Although the last of the Jalna books written, Morning at Jalna is only the second in the sequence.
It is set while the civil war is raging in the southern United States, and readers are immediately informed that the Whiteoaks are sympathetic to the southerners.
In school, during the 1970s and the 1980s, I was taught that the American Civil War was fought between the south – which was in favour of slavery, and the north – which was against slavery. As a schoolgirl, I was convinced that this was a war between pro-slavery and anti-slavery factions.
Now the issue is recognised as a conflict over state and federal rights, in which the south believed that states should be able to form their own stance on issues like slavery (e.g. property-related issues) and the north believed that these decisions should be made at the federal level.
So that rather than a pro-slavery/anti-slavery conflict which focussed on morals, the conflict actually circled around the economic risks of the southern states seceding, with policies about slavery only coming under discussion later, when it became expedient to shift the focus to gain greater consensus. (I’m not sure the curriculum has changed much, however.)
It makes sense that the privileged Whiteoaks would be supportive of the landowners, echoing the principles of self-determination and independence which so many settlers pursued.
It’s unsurprising that they would be sympathetic to the Sinclair family, which is seeking asylum and working to organize resistance from north of the border. (They have even brought some of their slaves with them, because of course they cannot imagine life without them.)
From the perspective of the story’s setting, readers are reminded just how tentative the peace around the border appeared to be. The Sinclair family is afraid they will lose their inheritance and their livelihood, and the Whiteoak family fears a similar threat with a potential American invasion (1812 was not so long ago). Characters predict that the Yankees’ aggression is unstoppable; without active resistance, the Whiteoaks will be American citizens in short order.
From the perspective of the author’s writing, however, the novel is drafted in the heart of the Cold War, in which the relationship between Canada and the United States is characterized by union and interdependence, with the Civil War being viewed solely as a matter of morals, with the knowledge of the Union’s victory over the Confederacy a fact. (The work was published in 1960, and was apparently written quickly, compared to her other novels, so perhaps 1959?)
When Curtis Sinclair’s resistance activities swell, neighbours who are fervently against slavery become more vocal about their disapproval of the Whiteoak family’s hosting of the southerners. Philip resents the interference, claming that he does not support slavery but nobody should dare to choose his friends.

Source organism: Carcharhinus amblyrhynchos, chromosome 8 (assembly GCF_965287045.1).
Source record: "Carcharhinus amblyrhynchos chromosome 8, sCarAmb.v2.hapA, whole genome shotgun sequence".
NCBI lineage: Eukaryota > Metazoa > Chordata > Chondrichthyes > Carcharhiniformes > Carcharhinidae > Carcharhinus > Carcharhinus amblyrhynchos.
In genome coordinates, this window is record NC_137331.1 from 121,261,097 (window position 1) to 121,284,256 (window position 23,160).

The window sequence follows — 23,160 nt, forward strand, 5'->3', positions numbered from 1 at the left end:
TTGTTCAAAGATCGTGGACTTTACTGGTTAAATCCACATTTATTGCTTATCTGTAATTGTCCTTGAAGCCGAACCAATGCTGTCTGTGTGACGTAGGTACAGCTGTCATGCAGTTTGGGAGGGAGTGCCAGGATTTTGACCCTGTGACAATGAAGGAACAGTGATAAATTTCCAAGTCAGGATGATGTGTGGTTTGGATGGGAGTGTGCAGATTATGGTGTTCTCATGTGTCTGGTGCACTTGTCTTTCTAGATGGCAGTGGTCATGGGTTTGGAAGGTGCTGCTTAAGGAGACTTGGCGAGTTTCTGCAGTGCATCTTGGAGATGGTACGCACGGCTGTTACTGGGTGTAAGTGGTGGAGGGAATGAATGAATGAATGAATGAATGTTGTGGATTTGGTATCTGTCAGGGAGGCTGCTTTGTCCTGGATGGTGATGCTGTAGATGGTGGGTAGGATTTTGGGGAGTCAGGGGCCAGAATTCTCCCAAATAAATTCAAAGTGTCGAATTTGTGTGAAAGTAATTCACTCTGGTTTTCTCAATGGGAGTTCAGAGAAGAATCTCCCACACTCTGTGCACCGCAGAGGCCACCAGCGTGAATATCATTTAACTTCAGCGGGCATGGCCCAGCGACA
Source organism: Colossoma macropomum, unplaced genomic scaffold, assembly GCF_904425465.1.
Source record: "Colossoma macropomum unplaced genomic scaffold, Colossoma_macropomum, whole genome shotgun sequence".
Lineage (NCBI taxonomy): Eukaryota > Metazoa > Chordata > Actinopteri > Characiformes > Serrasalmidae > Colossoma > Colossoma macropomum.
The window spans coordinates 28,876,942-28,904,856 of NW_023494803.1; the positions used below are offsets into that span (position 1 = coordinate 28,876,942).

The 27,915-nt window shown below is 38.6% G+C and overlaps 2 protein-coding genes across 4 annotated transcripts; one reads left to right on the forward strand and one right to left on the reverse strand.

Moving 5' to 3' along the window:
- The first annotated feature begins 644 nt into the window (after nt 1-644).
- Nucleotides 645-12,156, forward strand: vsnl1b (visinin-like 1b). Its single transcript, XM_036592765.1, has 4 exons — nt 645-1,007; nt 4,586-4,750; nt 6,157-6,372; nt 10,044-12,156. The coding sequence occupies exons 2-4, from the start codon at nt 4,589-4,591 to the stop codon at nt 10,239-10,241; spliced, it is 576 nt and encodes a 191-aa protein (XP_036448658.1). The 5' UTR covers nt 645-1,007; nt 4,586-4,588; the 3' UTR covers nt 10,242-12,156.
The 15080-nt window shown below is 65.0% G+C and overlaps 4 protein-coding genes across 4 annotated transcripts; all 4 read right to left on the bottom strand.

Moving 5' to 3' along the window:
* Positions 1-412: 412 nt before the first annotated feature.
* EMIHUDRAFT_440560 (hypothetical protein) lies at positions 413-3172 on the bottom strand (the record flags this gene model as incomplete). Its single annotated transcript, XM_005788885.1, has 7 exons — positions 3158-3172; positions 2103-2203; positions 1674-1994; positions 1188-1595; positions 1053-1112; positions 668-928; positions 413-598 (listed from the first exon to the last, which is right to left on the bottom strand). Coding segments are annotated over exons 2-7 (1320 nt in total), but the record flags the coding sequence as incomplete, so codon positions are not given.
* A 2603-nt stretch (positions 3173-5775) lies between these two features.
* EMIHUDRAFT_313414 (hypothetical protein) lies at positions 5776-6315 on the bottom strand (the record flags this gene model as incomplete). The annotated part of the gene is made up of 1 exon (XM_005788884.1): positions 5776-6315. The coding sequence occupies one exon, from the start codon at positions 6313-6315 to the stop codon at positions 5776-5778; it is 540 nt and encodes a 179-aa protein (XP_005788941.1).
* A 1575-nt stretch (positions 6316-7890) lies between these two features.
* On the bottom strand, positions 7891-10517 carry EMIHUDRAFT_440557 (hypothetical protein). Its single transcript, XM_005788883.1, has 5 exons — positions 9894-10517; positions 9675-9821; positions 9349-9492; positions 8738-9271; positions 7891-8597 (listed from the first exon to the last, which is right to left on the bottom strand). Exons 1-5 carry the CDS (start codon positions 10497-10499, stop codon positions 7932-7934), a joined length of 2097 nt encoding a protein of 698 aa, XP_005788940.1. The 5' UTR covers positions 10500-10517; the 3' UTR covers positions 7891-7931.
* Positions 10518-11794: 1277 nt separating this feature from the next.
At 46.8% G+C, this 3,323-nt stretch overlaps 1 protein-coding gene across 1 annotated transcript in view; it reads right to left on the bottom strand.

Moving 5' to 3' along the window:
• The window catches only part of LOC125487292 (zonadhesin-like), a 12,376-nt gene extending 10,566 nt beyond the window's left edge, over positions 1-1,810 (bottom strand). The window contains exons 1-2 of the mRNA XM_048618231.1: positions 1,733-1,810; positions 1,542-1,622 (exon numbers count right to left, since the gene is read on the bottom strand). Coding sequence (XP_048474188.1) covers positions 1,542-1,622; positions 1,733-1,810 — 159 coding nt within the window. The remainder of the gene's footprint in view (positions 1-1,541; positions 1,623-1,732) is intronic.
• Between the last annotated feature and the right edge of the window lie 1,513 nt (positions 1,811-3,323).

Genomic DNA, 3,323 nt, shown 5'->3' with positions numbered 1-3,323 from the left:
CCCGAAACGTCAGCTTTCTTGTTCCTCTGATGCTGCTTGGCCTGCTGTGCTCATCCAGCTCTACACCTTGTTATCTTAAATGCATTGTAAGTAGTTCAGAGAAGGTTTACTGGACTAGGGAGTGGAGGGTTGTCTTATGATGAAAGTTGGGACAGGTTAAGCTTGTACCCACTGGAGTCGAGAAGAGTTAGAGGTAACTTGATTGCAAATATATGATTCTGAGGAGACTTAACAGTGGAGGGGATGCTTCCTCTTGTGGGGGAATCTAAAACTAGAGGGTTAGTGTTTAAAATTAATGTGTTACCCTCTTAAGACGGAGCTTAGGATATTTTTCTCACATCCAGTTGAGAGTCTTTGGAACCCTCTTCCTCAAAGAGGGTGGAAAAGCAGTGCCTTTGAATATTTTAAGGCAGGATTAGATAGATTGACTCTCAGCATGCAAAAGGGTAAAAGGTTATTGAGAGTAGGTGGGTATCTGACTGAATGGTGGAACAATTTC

The Whiteoaks do not have slaves; they have staff. They are not comfortable hosting the three slaves who accompany the Sinclairs. However, these characters (two female, one male) assure the Whiteoaks that they do not wish to be free, only wish to return to their home with the Sinclairs (some to family, also to service).
Mazo de la Roche does attempt to develop these characters, especially Belle, with detail and intensity; Belle’s religious fervour and her devotion are noteworthy. However, these three are most often discussed as a group (“the blacks”) and their engagement with the other characters is unpredictable.
Curtis Sinclair’s attempts to reassure his wife, Lucy, of his plan for their future, which involve monies to be paid, result in his directing her to rely upon Jerry, the male slave. He can be relied upon to shoulder this responsibility and make the necessary purchases and payments which confuse Lucy even before those events transpire.
Perhaps that is the most progressive element of this not-so-progressive story, the sense that some effort has been made to complicate characterization.
For instance, the Whiteoaks’ neighbour dispproves of Tite, simply on the grounds that he is a “half-breed”, but he is forced to reevaluate when Tite informs him of Curtis Sinclair’s subversive activities in the woods.
Mazo de la Roche is willing to include exceptions in these stories, but they remain exceptional, which maintains the stereotype as a status quo.
“You have boasted of your noble blood. Yet – here you are, proposing to marry a mulatto.”
“Belle is not black, or brown, or even yellow,” Tite said proudly. ‘She has the eyes of a white woman.'”
Just as the working-class woman fell in love with baby Gussie on the voyage to the “New World” and wanted to care for her more than her own babies. Just as Belle and Cindy and Jerry beg to return to their homes as slaves in the south, when the Sinclairs speak of their future. Just as Tite dallies with Belle but aspires to win a white woman’s heart.
The underlying question of supremacy is not progressive at all and the exceptions remain just that.
Although set on a precipice during wartime and named for promise and anticipation, Morning at Jalna is a very traditional novel.
Like Gone with the Wind, it might have been a bestseller, satisfying many readers wholly and completely, but fear and uncertainty colour the tale irrevocably for contemporary readers.